Article

Transgelin Functions as a Suppressor via Inhibition of ARA54-Enhanced Androgen Receptor Transactivation and Prostate Cancer Cell Growth

George Whipple Laboratory for Cancer Research, University of Rochester Medical Center, 601 Elmwood Avenue, Box 626, Rochester, New York 14642, USA.
Molecular Endocrinology (Impact Factor: 4.02). 03/2007; 21(2):343-58. DOI: 10.1210/me.2006-0104
Source: PubMed

ABSTRACT

The androgen receptor (AR) requires coregulators for its optimal function. However, whether AR coregulators further need interacting protein(s) for their proper function remains unclear. Here we describe transgelin as the first ARA54-associated negative modulator for AR. Transgelin suppressed ARA54-enhanced AR function in ARA54-positive, but not in ARA54-negative, cells. Transgelin suppressed AR transactivation via interruption of ARA54 homodimerization and AR-ARA54 heterodimerization, resulting in the cytoplasmic retention of AR and ARA54. Stable transfection of transgelin in LNCaP cells suppressed AR-mediated cell growth and prostate-specific antigen expression, whereas this suppressive effect was abolished by the addition of ARA54-small interfering RNA. Results from tissue surveys showing decreased expression of transgelin in prostate cancer specimens further strengthened the suppressor role of transgelin. Our findings reveal the novel mechanisms of how transgelin functions as a suppressor to inhibit prostate cancer cell growth. They also demonstrate that AR coregulators, like ARA54, might have dual in vivo roles functioning as both a direct coactivator and as an indirect mediator in AR function. The finding that a protein can modulate AR function without direct interaction with AR might provide a new therapeutic approach, with fewer side effects, to battle prostate cancer by targeting AR indirectly.

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Available from: Yu-Jia Chang, May 12, 2014
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    • "In addition to direct interaction with actin, transgelin may also influence cell phenotype by affecting gene regulation. This idea is based on transgelin's partial nuclear localization, its homology to transgelin 3, which has transcriptional regulatory activity [28], and other evidence [1, 25, 26]. To address the influence of transgelin on gene regulation in greater depth, we performed comprehensive gene expression profiling comparing low-and high-expressing RKO cells. "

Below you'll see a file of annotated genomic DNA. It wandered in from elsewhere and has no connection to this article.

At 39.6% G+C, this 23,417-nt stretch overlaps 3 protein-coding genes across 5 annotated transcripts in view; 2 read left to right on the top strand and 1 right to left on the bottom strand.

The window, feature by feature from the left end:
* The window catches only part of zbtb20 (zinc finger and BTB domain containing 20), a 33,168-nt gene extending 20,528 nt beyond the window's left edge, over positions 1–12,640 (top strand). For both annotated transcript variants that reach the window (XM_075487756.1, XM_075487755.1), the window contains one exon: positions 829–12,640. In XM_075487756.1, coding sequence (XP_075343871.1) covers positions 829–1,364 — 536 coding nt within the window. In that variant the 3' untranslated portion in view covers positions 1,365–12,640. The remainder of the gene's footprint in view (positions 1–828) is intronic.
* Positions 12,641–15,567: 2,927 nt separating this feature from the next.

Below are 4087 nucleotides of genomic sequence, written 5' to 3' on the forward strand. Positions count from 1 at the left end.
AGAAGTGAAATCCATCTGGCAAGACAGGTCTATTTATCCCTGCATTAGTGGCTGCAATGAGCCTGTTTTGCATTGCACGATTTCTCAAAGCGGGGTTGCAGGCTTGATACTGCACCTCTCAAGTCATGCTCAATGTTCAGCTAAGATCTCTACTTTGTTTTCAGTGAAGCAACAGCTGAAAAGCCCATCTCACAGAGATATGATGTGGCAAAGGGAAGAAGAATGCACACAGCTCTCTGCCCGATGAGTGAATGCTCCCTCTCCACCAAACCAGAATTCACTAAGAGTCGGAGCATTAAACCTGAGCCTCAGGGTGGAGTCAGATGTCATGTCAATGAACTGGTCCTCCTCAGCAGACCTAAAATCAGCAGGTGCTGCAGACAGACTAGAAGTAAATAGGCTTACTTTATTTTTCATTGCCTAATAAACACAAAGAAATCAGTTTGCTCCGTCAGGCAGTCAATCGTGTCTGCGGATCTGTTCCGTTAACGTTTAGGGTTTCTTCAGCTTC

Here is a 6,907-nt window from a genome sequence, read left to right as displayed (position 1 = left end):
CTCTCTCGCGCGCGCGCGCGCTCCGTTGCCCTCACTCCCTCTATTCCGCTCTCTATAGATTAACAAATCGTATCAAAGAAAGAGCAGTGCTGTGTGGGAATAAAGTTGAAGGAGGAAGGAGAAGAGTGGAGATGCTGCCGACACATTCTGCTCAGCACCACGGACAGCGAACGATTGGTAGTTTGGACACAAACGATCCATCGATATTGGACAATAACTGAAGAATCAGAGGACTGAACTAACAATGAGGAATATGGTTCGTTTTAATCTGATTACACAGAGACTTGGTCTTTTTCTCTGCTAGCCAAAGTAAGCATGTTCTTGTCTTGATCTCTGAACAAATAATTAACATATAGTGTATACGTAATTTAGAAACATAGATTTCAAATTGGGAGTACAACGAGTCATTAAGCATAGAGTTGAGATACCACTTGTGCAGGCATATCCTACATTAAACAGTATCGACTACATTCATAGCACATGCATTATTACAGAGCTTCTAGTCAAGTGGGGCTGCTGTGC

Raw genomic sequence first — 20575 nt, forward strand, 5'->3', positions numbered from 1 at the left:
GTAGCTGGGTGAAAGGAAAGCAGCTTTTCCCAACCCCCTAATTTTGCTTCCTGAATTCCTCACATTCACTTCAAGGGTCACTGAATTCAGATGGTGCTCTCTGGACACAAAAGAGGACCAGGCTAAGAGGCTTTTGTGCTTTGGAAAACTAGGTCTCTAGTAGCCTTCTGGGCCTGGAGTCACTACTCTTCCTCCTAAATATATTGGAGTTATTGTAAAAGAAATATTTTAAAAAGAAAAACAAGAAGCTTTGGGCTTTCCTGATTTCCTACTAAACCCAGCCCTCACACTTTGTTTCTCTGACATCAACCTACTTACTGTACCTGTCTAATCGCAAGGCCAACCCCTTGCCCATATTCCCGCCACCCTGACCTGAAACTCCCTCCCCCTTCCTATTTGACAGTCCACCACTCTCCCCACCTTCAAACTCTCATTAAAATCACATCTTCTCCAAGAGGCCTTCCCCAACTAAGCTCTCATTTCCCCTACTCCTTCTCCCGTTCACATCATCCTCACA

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    ABSTRACT: Background Transgelin is an actin-binding protein that promotes motility in normal cells. Although the role of transgelin in cancer is controversial, a number of studies have shown that elevated levels correlate with aggressive tumor behavior, advanced stage, and poor prognosis. Here we sought to determine the role of transgelin more directly by determining whether experimental manipulation of transgelin levels in colorectal cancer (CRC) cells led to changes in metastatic potential in vivo. Methods Isogenic CRC cell lines that differ in transgelin expression were characterized using in vitro assays of growth and invasiveness and a mouse tail vein assay of experimental metastasis. Downstream effects of transgelin overexpression were investigated by gene expression profiling and quantitative PCR. Results Stable overexpression of transgelin in RKO cells, which have low endogenous levels, led to increased invasiveness, growth at low density, and growth in soft agar. Overexpression also led to an increase in the number and size of lung metastases in the mouse tail vein injection model. Similarly, attenuation of transgelin expression in HCT116 cells, which have high endogenous levels, decreased metastases in the same model. Investigation of mRNA expression patterns showed that transgelin overexpression altered the levels of approximately 250 other transcripts, with over-representation of genes that affect function of actin or other cytoskeletal proteins. Changes included increases in HOOK1, SDCCAG8, ENAH/Mena, and TNS1 and decreases in EMB, BCL11B, and PTPRD. Conclusions Increases or decreases in transgelin levels have reciprocal effects on tumor cell behavior, with higher expression promoting metastasis. Chronic overexpression influences steady-state levels of mRNAs for metastasis-related genes.